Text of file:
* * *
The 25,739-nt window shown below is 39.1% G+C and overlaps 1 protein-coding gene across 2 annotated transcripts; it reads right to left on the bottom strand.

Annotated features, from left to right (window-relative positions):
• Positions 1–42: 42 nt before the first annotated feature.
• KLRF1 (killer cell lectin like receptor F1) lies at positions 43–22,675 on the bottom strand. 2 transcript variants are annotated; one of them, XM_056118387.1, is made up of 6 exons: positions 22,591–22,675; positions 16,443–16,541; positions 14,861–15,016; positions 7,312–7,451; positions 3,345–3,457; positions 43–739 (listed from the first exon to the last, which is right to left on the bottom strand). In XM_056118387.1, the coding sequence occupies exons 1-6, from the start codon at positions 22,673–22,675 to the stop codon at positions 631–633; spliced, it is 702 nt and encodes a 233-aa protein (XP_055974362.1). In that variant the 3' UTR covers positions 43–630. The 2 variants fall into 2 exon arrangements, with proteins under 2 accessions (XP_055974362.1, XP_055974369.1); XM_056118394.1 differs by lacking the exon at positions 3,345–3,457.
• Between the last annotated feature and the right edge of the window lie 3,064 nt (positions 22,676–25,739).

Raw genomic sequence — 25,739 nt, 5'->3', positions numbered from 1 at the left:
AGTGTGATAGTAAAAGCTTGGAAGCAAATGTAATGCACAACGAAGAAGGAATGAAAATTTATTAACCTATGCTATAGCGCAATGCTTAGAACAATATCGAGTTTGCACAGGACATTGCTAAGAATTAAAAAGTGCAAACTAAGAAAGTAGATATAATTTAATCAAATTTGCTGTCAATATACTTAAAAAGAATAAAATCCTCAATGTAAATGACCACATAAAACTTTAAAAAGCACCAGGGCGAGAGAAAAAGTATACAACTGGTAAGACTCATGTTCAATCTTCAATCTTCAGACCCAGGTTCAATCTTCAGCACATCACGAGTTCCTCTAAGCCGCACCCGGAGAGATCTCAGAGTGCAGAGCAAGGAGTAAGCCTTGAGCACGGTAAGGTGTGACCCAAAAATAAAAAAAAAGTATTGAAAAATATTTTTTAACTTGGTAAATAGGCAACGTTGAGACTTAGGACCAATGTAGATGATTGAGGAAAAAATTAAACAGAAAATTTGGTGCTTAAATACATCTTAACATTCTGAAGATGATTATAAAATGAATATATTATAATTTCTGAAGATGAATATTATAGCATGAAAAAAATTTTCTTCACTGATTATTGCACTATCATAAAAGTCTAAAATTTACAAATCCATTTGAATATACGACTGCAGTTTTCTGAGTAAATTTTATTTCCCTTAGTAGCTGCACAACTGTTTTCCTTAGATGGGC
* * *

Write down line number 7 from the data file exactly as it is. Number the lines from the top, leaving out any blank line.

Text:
AGTGTGATAGTAAAAGCTTGGAAGCAAATGTAATGCACAACGAAGAAGGAATGAAAATTTATTAACCTATGCTATAGCGCAATGCTTAGAACAATATCGAGTTTGCACAGGACATTGCTAAGAATTAAAAAGTGCAAACTAAGAAAGTAGATATAATTTAATCAAATTTGCTGTCAATATACTTAAAAAGAATAAAATCCTCAATGTAAATGACCACATAAAACTTTAAAAAGCACCAGGGCGAGAGAAAAAGTATACAACTGGTAAGACTCATGTTCAATCTTCAATCTTCAGACCCAGGTTCAATCTTCAGCACATCACGAGTTCCTCTAAGCCGCACCCGGAGAGATCTCAGAGTGCAGAGCAAGGAGTAAGCCTTGAGCACGGTAAGGTGTGACCCAAAAATAAAAAAAAAGTATTGAAAAATATTTTTTAACTTGGTAAATAGGCAACGTTGAGACTTAGGACCAATGTAGATGATTGAGGAAAAAATTAAACAGAAAATTTGGTGCTTAAATACATCTTAACATTCTGAAGATGATTATAAAATGAATATATTATAATTTCTGAAGATGAATATTATAGCATGAAAAAAATTTTCTTCACTGATTATTGCACTATCATAAAAGTCTAAAATTTACAAATCCATTTGAATATACGACTGCAGTTTTCTGAGTAAATTTTATTTCCCTTAGTAGCTGCACAACTGTTTTCCTTAGATGGGC